President Joe Biden still plans on restarting federal student loan payments in May, falling short of his campaign promise to forgive at least $10,000 in student loan debt per borrower. As the coronavirus pandemic enters its third year and the White House hemorrhages support from young people, progressives, as well as advocates for debt cancellation, warn that inaction on the student debt crisis will almost certainly hurt Democrats in this year’s midterm elections.
Biden’s refusal to implement modest debt relief also comes at a time when prices are surging and pandemic-related federal benefits are being phased out, placing the greatest burden on the poor and working-class. After facing backlash for failing to further extend a moratorium on student loan payments, first enacted under the Trump administration when the pandemic began two years ago, the Biden administration reversed its position last month and announced a 90-day extension of the moratorium, citing the Omicron variant as the primary reason for the change.
“The longer there’s a pause, the harder it is to justify the need to collect on these payments when people can’t pay, and, unfortunately, it doesn’t seem like people’s financial situations are going to get any better in the next few months,” Braxton Brewington, a spokesperson for the Debt Collective, a national union for debt holders, told The Nation.
Brewington called Biden’s unkept promise a “gut punch,” saying the president has turned his back on many of the groups that make up his political base. Though Biden’s student debt cancellation proposal was a lot smaller than those of some of his 2020 primary opponents, from Bernie Sanders’s universal debt forgiveness plan to Elizabeth Warren’s means-tested forgiveness policy, Biden repeatedly promised to immediately cancel up to $10,000 per borrower.
“It’s holding people up. They’re in real trouble,” Biden said about student loans just a few weeks after winning the election. “They’re having to make choices between paying their student loan and paying the rent—those kinds of decisions. It should be done immediately.”
But for the past year, Biden has refused to use his executive power to wipe out the student debt that weighs on some 45 million Americans, despite increased pressure from the progressive wing of his party, as well as some establishment figures, like Senate majority leader Chuck Schumer. Instead, the administration has been kicking the issue back and forth with Congress, while misleading the public about whether the president even has the authority to act.
Recent polling shows that Biden’s support among young Americans has dropped significantly since the start of his tenure. According to The Economist’s analysis of polling conducted with YouGov in December, an average 29 percent of people under 30 approve of the job Biden is doing as president, compared with 50 percent who disapprove—the worst drop of any age group. About one-third of adults under 30 have outstanding student loan debt, according to the Pew Research Center. Student loan debt disproportionately weighs down people of color as well, particularly Black women, a voting bloc that was crucial to securing Biden’s victory over former President Donald Trump.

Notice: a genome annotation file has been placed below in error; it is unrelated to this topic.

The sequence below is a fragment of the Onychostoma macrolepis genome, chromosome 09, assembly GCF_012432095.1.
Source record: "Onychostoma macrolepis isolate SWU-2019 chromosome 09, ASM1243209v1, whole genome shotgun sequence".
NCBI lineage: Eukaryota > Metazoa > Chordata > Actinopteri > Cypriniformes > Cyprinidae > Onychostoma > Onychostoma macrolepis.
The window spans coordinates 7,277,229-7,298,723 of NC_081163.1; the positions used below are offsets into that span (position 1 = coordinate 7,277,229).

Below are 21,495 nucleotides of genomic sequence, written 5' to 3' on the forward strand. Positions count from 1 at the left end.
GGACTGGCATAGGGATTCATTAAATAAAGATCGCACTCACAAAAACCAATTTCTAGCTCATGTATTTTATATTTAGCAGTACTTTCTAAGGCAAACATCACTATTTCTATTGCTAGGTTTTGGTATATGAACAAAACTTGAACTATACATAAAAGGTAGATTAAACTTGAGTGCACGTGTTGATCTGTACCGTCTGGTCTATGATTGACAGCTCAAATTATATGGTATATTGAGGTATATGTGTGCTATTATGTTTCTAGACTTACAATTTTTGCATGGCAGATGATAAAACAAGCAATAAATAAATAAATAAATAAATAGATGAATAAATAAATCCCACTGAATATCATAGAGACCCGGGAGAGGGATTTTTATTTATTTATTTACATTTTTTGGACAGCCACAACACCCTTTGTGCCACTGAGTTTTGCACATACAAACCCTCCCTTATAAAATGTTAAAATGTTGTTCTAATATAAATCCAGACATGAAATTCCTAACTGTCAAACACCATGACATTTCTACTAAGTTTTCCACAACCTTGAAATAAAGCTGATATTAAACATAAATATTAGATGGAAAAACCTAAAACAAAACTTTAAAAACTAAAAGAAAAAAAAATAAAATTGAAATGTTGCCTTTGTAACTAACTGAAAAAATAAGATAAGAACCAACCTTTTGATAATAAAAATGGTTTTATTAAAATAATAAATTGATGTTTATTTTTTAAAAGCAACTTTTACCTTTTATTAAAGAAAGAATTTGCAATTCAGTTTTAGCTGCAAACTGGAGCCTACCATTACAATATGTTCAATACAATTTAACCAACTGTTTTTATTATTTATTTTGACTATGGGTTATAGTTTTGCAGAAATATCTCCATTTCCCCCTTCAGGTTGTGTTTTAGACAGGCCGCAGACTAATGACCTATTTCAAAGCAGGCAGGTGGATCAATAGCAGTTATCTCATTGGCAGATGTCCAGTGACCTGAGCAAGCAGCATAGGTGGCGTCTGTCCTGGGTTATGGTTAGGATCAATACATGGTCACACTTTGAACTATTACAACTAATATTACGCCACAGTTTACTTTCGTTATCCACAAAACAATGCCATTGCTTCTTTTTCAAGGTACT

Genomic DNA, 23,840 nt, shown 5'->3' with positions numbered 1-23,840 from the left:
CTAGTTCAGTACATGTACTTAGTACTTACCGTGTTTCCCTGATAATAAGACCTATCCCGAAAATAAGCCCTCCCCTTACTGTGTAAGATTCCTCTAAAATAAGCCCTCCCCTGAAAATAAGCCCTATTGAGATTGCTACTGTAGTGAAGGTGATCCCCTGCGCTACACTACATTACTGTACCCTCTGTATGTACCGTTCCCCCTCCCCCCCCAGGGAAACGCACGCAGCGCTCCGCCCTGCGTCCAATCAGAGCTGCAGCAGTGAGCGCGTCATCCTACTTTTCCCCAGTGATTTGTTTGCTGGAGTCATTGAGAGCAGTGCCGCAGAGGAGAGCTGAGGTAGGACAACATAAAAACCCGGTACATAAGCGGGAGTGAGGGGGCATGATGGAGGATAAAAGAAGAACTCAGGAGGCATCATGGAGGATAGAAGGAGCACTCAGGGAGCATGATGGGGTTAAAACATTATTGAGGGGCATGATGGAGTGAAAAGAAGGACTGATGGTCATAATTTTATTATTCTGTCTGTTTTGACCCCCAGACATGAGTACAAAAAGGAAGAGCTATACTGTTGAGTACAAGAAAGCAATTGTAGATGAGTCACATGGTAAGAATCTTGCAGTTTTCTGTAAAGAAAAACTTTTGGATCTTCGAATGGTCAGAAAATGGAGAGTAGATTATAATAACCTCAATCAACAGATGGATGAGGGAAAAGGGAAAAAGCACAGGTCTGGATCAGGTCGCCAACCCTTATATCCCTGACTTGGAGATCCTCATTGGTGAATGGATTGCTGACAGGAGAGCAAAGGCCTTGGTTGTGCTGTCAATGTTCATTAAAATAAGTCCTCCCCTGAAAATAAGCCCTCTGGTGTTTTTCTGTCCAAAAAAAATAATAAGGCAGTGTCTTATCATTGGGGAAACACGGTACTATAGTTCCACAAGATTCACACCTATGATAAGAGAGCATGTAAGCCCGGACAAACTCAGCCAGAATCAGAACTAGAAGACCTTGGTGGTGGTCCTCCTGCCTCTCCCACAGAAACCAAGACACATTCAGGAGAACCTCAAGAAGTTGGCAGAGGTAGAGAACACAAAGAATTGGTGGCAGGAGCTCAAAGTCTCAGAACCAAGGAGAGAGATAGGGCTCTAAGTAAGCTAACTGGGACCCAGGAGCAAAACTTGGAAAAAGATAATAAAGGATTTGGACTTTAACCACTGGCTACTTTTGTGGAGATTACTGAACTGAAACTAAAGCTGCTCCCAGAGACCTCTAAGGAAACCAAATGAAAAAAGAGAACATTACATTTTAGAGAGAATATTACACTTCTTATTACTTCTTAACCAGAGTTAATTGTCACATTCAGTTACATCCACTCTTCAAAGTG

Democratic lawmakers, including Representative Alexandria Ocasio-Cortez and Senator Warren, applauded the administration’s recent decision to extend the pause on payments but insist that the Biden administration can and should go further. Unlike a number of other policy issues, student debt relief doesn’t need to be pushed through a narrowly controlled Congress. It can be addressed with the flick of Biden’s pen.
Schumer and Warren are still calling on Biden to cancel as much as $50,000 of federal student loan debt and have also cosponsored a bill to do so. During a CNN town hall earlier in the year, Biden made clear where he stands on this: “I will not make that happen,” he said of the senators’ demand. And when announcing the 90-day pause on student loan payments, Biden urged borrowers to “do their part as well” and use the time to prepare for payments to resume, including by looking “at options to lower your payments through income-based repayment plans.”
“If Congress sends him a bill, he’s happy to sign it,” White House Press Secretary Jen Psaki said during a press conference in mid-December, dodging a question about Biden’s promise to cancel $10,000 per person. “They haven’t sent him a bill on that yet.”
Progressives like Ocasio-Cortez are warning that it’s “delusional” to believe Democrats can get reelected without taking action on student debt and other key campaign promises that remain unfulfilled. Representative Cori Bush of Missouri concurred, saying that “forcing millions to start paying student loans again” and “cutting off the Child Tax Credit at the start of an election year” is not “a winning strategy.”
“We’re warning you now, don’t point fingers in November,” Bush added.
In the meantime, groups like the Debt Collective are strategizing ways to escalate pressure on the Biden administration. Extending the pause on student loan payments was the “obvious sensible choice,” Brewington said, but without anything of the kind on the horizon, they’re going to use this time to step up their tactics. The debtors’ union is planning to hold in-person actions and protests in the coming months, but is also contemplating launching a possible debt strike. Biden may get his wish for borrowers to “do their part,” though not the part he expected.